In his weekly Limerick Leader column, Martin Kiely reviews Limerick’s National Football League win.
It was a strange but beautiful sight to see, a Limerick footballer lifting silverware in Croke Park for the second time in three years.
It was once again an honest effort by the footballers who, not for the first time, have led the way in Limerick.
The team showed determination, work rate and craft to win this game and by doing so further underlined the values by which this group aspire to. Seanie Buckley made his own bit of history.
Limerick made hard work of this win over Offaly.
They were forced to make changes before the start of the game, those around me suggested this would unsettle Limerick and it appeared that way for the opening twenty minutes as Offaly led 1-4 to Limerick’s single point.
Offaly got men behind the ball early and built their attack from the back, they ran at Limerick and this was causing problems.
The Limerick defence won some good ball but all too often they were slow to release and Offaly were quick to punish.
A good example of this was when Stephen Lucey was caught in possession, Offaly made him cough it up and from this the Offaly goal was built. Limerick allowed Ross Brady space and time to cut through the defence but despite scoring a fine goal Offaly never built on it for the remainder of the first half.
Niall McNamee would cause problems for most defenders and he was keeping Mark O’ Riordan very busy, McNamee and Ken Casey were getting good early ball and kicked some scores but to Limerick’s credit they started to rally.
John Galvin and Bobby O’ Brien had come to terms at midfield and from here Limerick started to make progress.
Limerick had only three scores in the opening twenty minutes, the first from Seanie Buckley and the rest from frees by Ian Ryan.
Offaly were ahead on the score board but Limerick enjoyed 53% possession in the opening half – Limerick made some poor choices and could have been a bit more direct.
Ian Ryan added two more points and we could now see the confidence of the team growing.
Such was the small crowd in Croke Park we could almost hear the heart beats of the players but it was Limerick who were now playing with more movement.
Offaly were struggling to win any type of quality ball and much of the credit for this must go to the Limerick work rate.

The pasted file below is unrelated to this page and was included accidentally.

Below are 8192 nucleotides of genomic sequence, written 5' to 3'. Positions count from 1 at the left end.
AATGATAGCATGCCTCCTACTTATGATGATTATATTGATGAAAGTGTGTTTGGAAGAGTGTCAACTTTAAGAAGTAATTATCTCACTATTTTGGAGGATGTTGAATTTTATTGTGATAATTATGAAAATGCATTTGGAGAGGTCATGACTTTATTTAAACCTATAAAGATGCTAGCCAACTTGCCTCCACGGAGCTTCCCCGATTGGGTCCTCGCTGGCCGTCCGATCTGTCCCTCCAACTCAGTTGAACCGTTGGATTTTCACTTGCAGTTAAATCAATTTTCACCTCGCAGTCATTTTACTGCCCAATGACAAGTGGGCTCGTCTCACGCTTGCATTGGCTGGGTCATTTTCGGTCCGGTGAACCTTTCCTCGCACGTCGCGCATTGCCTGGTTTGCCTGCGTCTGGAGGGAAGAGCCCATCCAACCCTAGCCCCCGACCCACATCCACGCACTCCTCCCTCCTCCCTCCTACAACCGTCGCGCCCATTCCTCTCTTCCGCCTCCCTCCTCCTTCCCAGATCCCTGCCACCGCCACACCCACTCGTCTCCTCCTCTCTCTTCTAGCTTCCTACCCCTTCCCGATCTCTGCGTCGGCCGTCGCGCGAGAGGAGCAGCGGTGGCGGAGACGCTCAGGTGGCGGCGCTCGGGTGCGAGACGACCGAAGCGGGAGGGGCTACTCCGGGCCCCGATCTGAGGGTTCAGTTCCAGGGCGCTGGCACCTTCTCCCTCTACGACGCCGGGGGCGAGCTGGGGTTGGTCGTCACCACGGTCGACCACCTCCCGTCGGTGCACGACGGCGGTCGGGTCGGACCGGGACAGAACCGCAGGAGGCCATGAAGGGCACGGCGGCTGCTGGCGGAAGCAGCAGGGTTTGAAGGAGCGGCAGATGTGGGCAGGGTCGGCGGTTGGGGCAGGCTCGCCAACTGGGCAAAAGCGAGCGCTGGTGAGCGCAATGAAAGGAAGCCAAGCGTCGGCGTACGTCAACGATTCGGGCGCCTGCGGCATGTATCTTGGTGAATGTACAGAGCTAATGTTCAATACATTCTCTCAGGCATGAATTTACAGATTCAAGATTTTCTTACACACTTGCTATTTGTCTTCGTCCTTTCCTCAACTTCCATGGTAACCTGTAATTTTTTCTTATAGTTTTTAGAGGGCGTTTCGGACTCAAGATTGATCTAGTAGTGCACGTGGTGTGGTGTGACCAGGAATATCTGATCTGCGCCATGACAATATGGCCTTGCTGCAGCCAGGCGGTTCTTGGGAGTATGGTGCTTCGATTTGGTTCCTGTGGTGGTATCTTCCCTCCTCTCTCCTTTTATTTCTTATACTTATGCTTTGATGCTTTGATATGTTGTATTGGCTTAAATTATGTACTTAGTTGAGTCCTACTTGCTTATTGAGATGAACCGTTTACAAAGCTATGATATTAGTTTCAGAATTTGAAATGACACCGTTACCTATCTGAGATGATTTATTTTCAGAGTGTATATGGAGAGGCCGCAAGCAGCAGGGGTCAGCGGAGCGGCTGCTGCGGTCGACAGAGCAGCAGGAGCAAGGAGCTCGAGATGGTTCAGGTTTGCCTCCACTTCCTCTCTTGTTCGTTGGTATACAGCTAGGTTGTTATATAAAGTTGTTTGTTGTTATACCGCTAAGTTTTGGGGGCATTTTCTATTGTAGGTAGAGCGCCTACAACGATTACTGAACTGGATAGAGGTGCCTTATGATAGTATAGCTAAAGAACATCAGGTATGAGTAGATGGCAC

They pushed forward and the ball was coming more quickly into the forwards.
Ian Ryan kicked the best point of the day after twenty eight minutes and when Ian Corbett and Stephen Lavin added two more Limerick would finish the half level at eight points each.
That didn’t look possible after the opening twenty minutes but, in fairness to the Limerick players, they were up for the battle.
Limerick had hand passed the ball one hundred and five times in that opening half but given the possession they had they should have been at least three points ahead at the break.
It must have been difficult for both teams, Croke Park was virtually empty and it was easy to hear the players calling out on the pitch.
Limerick had the first point of the second half when Stephen Lucey scored but, just like in the first half, it was Offaly who looked more like winning in the opening twenty minutes of the second half.
Galvin and O’Brien weren’t enjoying the same sort of freedom at midfield and Offaly were delivering good quality ball into Niall McNamee who kicked some great points. Limerick did have the ball in hands many times but all too often they ran into cul de sacs and were forced to hand up possession. The big difference between the teams now was that Offaly drilled the ball to McNamee whenever they got the chance whereas Ian Ryan went fifteen minutes before he saw the ball in the second half.
Despite Limerick’s best efforts Offaly always managed to stay ahead of them but bringing on Derry O’Connor brought a new edge to Limerick’s attack and he made instant progress.
His point on fifty seven minutes was a cracking score and it left just one point between the teams.
Ken Casey landed a point for Offaly a minute later but it showed Limerick’s dominance in the last twelve minutes of the game that they held Offaly scoreless and kicked four points. Stephen Lavin, Derry O’Connor and a super effort of balance running and craft saw Eoghan O’Connor score a super point and Seamus O’Carroll converted a 45 to secure a great win by a fine bunch of players in Croke Park.
It was a fitting end to the League season that saw them gain promotion and also win silverware.
No one was getting carried away with the victory because they know they face a huge challenge against Cork at the Gaelic Grounds on May 25.
Many players did well in this game but I thought Paudie Browne was outstanding; he worked very hard and was not afraid to drive forward.
Stephen Lavin also did well but the same can be said for John Riordan, Mark O’ Riordan, Tom Lee, Ian Ryan and many others.
They worked very hard as a team and got the result.
The focus now is very much on the Cork game, this is the one to win, Cork will come as hot favourites but without Colm O’ Neill Limerick have a great chance.
Well done to Maurice Horan and his backroom team and let’s hope injured players will be ready for the Cork game.